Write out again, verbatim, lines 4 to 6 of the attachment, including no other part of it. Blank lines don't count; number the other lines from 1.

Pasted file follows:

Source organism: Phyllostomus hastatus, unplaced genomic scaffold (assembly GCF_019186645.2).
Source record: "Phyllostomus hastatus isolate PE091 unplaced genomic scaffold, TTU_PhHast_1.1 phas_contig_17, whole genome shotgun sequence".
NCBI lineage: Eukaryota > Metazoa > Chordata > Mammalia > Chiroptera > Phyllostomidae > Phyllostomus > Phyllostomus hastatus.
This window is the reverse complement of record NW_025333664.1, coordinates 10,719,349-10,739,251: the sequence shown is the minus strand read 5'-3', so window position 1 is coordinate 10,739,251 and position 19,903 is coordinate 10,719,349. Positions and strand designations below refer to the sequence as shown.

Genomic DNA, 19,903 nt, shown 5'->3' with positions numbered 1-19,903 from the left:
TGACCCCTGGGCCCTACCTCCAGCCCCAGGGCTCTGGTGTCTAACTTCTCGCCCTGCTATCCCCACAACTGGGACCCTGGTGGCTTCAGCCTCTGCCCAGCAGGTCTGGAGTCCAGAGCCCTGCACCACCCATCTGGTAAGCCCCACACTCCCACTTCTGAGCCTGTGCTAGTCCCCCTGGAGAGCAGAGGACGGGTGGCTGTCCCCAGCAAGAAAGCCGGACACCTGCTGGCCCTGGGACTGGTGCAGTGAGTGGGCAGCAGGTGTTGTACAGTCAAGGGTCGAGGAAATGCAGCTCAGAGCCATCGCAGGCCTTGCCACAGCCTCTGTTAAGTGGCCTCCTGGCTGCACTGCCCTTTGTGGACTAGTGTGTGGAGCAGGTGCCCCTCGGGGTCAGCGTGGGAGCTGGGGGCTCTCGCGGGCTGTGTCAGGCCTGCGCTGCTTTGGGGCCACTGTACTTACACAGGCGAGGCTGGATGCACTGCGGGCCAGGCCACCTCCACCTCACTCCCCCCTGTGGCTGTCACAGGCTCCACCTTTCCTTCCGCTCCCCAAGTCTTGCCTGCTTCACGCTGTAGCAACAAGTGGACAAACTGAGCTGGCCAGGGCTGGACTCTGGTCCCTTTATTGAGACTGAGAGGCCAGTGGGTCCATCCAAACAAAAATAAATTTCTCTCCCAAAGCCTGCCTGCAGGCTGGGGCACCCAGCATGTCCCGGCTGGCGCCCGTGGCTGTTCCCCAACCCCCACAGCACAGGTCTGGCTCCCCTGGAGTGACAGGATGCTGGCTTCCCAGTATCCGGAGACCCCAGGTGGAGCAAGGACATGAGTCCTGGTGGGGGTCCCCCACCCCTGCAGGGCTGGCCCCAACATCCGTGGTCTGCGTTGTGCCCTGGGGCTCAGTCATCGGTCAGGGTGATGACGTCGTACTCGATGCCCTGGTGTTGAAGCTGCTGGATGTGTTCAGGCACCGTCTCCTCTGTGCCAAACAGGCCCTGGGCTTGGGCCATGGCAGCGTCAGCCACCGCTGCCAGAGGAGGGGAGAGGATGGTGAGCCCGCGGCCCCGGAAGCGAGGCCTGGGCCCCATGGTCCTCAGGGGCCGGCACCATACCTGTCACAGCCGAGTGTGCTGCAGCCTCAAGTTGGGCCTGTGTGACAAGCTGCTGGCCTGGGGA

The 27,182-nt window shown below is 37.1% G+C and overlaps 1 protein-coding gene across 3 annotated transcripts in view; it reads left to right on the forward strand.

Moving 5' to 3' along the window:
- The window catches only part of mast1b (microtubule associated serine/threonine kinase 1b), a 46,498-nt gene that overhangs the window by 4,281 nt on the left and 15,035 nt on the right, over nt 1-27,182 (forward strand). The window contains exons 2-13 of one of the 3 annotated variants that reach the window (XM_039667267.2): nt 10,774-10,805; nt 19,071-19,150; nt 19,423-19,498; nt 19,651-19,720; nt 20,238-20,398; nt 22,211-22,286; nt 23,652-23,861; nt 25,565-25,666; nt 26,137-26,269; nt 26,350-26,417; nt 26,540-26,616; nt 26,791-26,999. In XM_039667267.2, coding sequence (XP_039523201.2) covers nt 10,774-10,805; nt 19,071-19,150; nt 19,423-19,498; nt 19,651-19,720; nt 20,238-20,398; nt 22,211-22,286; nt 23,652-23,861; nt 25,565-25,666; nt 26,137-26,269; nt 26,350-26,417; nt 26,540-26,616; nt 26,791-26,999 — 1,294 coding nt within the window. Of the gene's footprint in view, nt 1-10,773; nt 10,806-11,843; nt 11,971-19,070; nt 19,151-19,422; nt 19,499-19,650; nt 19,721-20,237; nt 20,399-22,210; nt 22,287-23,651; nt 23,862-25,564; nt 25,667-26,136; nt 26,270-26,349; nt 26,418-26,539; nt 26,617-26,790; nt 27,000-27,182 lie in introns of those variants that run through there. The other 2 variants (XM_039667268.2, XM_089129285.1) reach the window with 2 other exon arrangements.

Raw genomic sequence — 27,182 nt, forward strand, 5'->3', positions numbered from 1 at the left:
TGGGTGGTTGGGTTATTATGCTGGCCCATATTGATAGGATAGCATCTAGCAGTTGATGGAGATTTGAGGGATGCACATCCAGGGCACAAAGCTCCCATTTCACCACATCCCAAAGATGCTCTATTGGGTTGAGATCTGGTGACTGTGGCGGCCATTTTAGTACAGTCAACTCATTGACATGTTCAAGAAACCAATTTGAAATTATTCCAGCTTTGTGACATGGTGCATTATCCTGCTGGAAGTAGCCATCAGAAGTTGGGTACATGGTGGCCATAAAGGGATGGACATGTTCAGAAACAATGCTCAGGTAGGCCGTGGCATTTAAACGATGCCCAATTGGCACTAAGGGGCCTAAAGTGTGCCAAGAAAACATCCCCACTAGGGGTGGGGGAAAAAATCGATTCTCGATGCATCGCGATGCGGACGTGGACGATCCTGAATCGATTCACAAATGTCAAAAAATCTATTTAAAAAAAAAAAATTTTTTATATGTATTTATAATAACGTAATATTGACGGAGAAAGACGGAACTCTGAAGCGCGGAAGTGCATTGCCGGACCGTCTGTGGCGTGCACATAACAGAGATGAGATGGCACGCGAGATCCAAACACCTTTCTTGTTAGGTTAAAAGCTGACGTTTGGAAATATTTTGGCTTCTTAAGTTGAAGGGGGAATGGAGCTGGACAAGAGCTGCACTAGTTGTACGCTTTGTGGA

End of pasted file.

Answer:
This window is the reverse complement of record NW_025333664.1, coordinates 10,719,349-10,739,251: the sequence shown is the minus strand read 5'-3', so window position 1 is coordinate 10,739,251 and position 19,903 is coordinate 10,719,349. Positions and strand designations below refer to the sequence as shown.

Genomic DNA, 19,903 nt, shown 5'->3' with positions numbered 1-19,903 from the left:
TGACCCCTGGGCCCTACCTCCAGCCCCAGGGCTCTGGTGTCTAACTTCTCGCCCTGCTATCCCCACAACTGGGACCCTGGTGGCTTCAGCCTCTGCCCAGCAGGTCTGGAGTCCAGAGCCCTGCACCACCCATCTGGTAAGCCCCACACTCCCACTTCTGAGCCTGTGCTAGTCCCCCTGGAGAGCAGAGGACGGGTGGCTGTCCCCAGCAAGAAAGCCGGACACCTGCTGGCCCTGGGACTGGTGCAGTGAGTGGGCAGCAGGTGTTGTACAGTCAAGGGTCGAGGAAATGCAGCTCAGAGCCATCGCAGGCCTTGCCACAGCCTCTGTTAAGTGGCCTCCTGGCTGCACTGCCCTTTGTGGACTAGTGTGTGGAGCAGGTGCCCCTCGGGGTCAGCGTGGGAGCTGGGGGCTCTCGCGGGCTGTGTCAGGCCTGCGCTGCTTTGGGGCCACTGTACTTACACAGGCGAGGCTGGATGCACTGCGGGCCAGGCCACCTCCACCTCACTCCCCCCTGTGGCTGTCACAGGCTCCACCTTTCCTTCCGCTCCCCAAGTCTTGCCTGCTTCACGCTGTAGCAACAAGTGGACAAACTGAGCTGGCCAGGGCTGGACTCTGGTCCCTTTATTGAGACTGAGAGGCCAGTGGGTCCATCCAAACAAAAATAAATTTCTCTCCCAAAGCCTGCCTGCAGGCTGGGGCACCCAGCATGTCCCGGCTGGCGCCCGTGGCTGTTCCCCAACCCCCACAGCACAGGTCTGGCTCCCCTGGAGTGACAGGATGCTGGCTTCCCAGTATCCGGAGACCCCAGGTGGAGCAAGGACATGAGTCCTGGTGGGGGTCCCCCACCCCTGCAGGGCTGGCCCCAACATCCGTGGTCTGCGTTGTGCCCTGGGGCTCAGTCATCGGTCAGGGTGATGACGTCGTACTCGATGCCCTGGTGTTGAAGCTGCTGGATGTGTTCAGGCACCGTCTCCTCTGTGCCAAACAGGCCCTGGGCTTGGGCCATGGCAGCGTCAGCCACCGCTGCCAGAGGAGGGGAGAGGATGGTGAGCCCGCGGCCCCGGAAGCGAGGCCTGGGCCCCATGGTCCTCAGGGGCCGGCACCATACCTGTCACAGCCGAGTGTGCTGCAGCCTCAAGTTGGGCCTGTGTGACAAGCTGCTGGCCTGGGGA